Apple Music Review

Key Features

  • 35 million track catalogue
  • Access to Beats 1 24/7 radio station
  • Integrated iTunes Match support to add own music collection
  • 256kbps AAC audio quality
  • Apple Connect social network platform
  • Works only with iOS devices

What is Apple Music?

Launched back in June 2015, Apple Music is an all-you-can-fit-in-your-ears streaming service that’s designed with iPhones in mind. But it also works via an Android app and on desktops.

While the iTunes Store revolutionised how people bought music, here Apple is playing catch-up with other streaming services from Google and, in particular, Spotify. But does its closer integration with Apple’s hardware make it a more tempting proposition over rivals? 

Apple Music – Usability and design

On desktop, Apple Music is part of iTunes. That will immediately put off a lot of people; Apple’s ageing jukebox software can be pretty clunky, but the streaming service is quite neatly integrated.

At the top of the page are five tabs: Library, For You, Browse, Radio and Store. On mobile, Store is replaced by Search (there’s a whole separate app for buying songs).

The Browse tab functions as a homepage, showing newly added music, playlists, popular songs and videos. For You and Radio will be discussed in more detail later but they’re fairly self-explanatory, offering personalised suggestions and traditional live radio shows respectively. The Store is where you go to buy individual songs or albums outright.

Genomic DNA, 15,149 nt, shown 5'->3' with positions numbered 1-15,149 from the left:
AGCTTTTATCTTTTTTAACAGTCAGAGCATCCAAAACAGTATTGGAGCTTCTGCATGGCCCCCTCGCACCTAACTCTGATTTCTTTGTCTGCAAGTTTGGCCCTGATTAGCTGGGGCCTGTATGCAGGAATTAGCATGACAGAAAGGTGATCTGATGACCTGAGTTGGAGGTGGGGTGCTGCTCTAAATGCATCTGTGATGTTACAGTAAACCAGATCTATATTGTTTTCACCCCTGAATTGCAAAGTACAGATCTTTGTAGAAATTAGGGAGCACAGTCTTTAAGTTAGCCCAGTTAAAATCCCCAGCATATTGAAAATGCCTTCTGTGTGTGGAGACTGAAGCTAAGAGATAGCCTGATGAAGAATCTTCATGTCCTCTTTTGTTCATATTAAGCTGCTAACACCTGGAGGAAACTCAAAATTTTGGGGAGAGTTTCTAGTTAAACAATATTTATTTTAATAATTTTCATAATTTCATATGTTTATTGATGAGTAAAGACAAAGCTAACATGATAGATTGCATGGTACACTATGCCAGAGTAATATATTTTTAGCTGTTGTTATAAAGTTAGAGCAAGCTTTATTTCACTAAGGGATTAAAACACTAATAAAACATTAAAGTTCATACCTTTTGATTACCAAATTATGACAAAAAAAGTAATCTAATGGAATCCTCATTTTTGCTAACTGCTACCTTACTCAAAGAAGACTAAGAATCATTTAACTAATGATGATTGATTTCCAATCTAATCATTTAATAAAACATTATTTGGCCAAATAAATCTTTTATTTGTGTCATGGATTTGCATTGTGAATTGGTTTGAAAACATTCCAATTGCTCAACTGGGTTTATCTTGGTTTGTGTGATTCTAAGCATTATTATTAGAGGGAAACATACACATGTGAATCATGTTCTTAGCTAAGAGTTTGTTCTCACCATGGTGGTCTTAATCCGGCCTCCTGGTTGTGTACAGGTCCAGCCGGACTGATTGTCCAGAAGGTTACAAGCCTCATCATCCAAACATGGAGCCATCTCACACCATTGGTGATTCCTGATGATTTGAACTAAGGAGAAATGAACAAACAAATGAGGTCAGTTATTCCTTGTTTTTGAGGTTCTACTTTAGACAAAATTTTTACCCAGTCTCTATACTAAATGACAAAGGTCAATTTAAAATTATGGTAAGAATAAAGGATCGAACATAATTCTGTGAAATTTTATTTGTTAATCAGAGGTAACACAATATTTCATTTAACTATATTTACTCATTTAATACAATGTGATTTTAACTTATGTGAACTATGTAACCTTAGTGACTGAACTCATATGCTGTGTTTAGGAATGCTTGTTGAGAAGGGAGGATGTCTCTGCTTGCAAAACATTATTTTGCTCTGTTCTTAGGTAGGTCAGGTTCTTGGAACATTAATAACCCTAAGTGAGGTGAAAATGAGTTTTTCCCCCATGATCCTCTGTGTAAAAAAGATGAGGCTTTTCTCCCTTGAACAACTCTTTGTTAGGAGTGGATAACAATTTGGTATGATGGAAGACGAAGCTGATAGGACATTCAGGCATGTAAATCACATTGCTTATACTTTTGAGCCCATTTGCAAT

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The search bar in the top-right now gives you the choice to look through your locally stored files or search Apple Music’s library for a song, artist, album or playlist. Annoyingly, it doesn’t separate albums and singles, so you often find yourself trawling through lots of singles even to find the most recent record.

If you listen to something regularly on Apple Music and want to add it to your own selection, you must first turn on iCloud Music Library, which essentially replaces any locally stored music with downloads from Apple Music.

It means your library and playlists are synced across devices but, when activated on mobile, removes your ability to manually transfer any obscure b-sides or live mixes that aren’t part of the Apple Music catalogue. That won’t be an issue for everyone, but it’s worth being aware of.

Why buy an Apple Music subscription?

As with a lot of Apple services, Apple Music makes most sense if you commit to it wholeheartedly. Without turning on iCloud Music Library you lose a chunk of important functionality, but doing so also restricts how you can use your phone to listen to your existing music library. It’s needlessly prescriptive and requires the user to make a compromise in one area or another.

While Apple Music does sound better than Spotify, these restrictive usability issues really spoil it. There’s no guarantee this will forever be the case, but while Apple continues to force users to turn on iCloud Music Library just to download songs to their phones, and its discovery features lag behind, Spotify will be the better choice for the majority of music fans.

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